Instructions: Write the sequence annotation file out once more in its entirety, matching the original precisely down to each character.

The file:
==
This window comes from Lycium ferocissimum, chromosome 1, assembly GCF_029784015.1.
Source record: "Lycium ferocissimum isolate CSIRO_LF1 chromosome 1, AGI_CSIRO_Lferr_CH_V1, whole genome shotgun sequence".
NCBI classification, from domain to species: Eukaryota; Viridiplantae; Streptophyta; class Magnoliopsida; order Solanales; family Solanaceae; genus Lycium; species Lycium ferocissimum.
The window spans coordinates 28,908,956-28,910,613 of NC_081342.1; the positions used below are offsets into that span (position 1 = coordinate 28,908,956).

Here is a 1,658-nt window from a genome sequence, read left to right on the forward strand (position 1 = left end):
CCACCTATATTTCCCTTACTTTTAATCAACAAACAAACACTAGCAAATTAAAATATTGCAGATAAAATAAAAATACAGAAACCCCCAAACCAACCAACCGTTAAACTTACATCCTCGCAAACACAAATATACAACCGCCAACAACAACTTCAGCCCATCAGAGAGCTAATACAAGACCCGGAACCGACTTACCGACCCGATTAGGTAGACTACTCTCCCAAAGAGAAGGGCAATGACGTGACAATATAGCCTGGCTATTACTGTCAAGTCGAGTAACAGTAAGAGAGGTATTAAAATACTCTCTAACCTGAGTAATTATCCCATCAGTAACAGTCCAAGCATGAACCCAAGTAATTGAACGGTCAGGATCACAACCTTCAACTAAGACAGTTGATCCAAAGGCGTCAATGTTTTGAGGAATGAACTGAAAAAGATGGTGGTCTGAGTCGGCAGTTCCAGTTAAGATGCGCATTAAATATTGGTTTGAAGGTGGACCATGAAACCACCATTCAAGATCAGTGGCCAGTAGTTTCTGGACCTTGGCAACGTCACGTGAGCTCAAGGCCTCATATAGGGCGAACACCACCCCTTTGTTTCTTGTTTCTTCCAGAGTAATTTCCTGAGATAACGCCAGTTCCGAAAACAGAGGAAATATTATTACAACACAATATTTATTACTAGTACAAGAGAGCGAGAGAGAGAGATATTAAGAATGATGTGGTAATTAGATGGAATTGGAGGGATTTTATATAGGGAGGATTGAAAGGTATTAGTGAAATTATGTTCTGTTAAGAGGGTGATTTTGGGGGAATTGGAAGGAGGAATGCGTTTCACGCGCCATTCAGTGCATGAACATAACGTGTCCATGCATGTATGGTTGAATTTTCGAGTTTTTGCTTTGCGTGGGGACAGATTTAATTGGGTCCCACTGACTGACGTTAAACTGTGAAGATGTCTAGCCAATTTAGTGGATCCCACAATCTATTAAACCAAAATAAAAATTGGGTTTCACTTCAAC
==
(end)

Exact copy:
This window comes from Lycium ferocissimum, chromosome 1, assembly GCF_029784015.1.
Source record: "Lycium ferocissimum isolate CSIRO_LF1 chromosome 1, AGI_CSIRO_Lferr_CH_V1, whole genome shotgun sequence".
NCBI classification, from domain to species: Eukaryota; Viridiplantae; Streptophyta; class Magnoliopsida; order Solanales; family Solanaceae; genus Lycium; species Lycium ferocissimum.
The window spans coordinates 28,908,956-28,910,613 of NC_081342.1; the positions used below are offsets into that span (position 1 = coordinate 28,908,956).

Here is a 1,658-nt window from a genome sequence, read left to right on the forward strand (position 1 = left end):
CCACCTATATTTCCCTTACTTTTAATCAACAAACAAACACTAGCAAATTAAAATATTGCAGATAAAATAAAAATACAGAAACCCCCAAACCAACCAACCGTTAAACTTACATCCTCGCAAACACAAATATACAACCGCCAACAACAACTTCAGCCCATCAGAGAGCTAATACAAGACCCGGAACCGACTTACCGACCCGATTAGGTAGACTACTCTCCCAAAGAGAAGGGCAATGACGTGACAATATAGCCTGGCTATTACTGTCAAGTCGAGTAACAGTAAGAGAGGTATTAAAATACTCTCTAACCTGAGTAATTATCCCATCAGTAACAGTCCAAGCATGAACCCAAGTAATTGAACGGTCAGGATCACAACCTTCAACTAAGACAGTTGATCCAAAGGCGTCAATGTTTTGAGGAATGAACTGAAAAAGATGGTGGTCTGAGTCGGCAGTTCCAGTTAAGATGCGCATTAAATATTGGTTTGAAGGTGGACCATGAAACCACCATTCAAGATCAGTGGCCAGTAGTTTCTGGACCTTGGCAACGTCACGTGAGCTCAAGGCCTCATATAGGGCGAACACCACCCCTTTGTTTCTTGTTTCTTCCAGAGTAATTTCCTGAGATAACGCCAGTTCCGAAAACAGAGGAAATATTATTACAACACAATATTTATTACTAGTACAAGAGAGCGAGAGAGAGAGATATTAAGAATGATGTGGTAATTAGATGGAATTGGAGGGATTTTATATAGGGAGGATTGAAAGGTATTAGTGAAATTATGTTCTGTTAAGAGGGTGATTTTGGGGGAATTGGAAGGAGGAATGCGTTTCACGCGCCATTCAGTGCATGAACATAACGTGTCCATGCATGTATGGTTGAATTTTCGAGTTTTTGCTTTGCGTGGGGACAGATTTAATTGGGTCCCACTGACTGACGTTAAACTGTGAAGATGTCTAGCCAATTTAGTGGATCCCACAATCTATTAAACCAAAATAAAAATTGGGTTTCACTTCAAC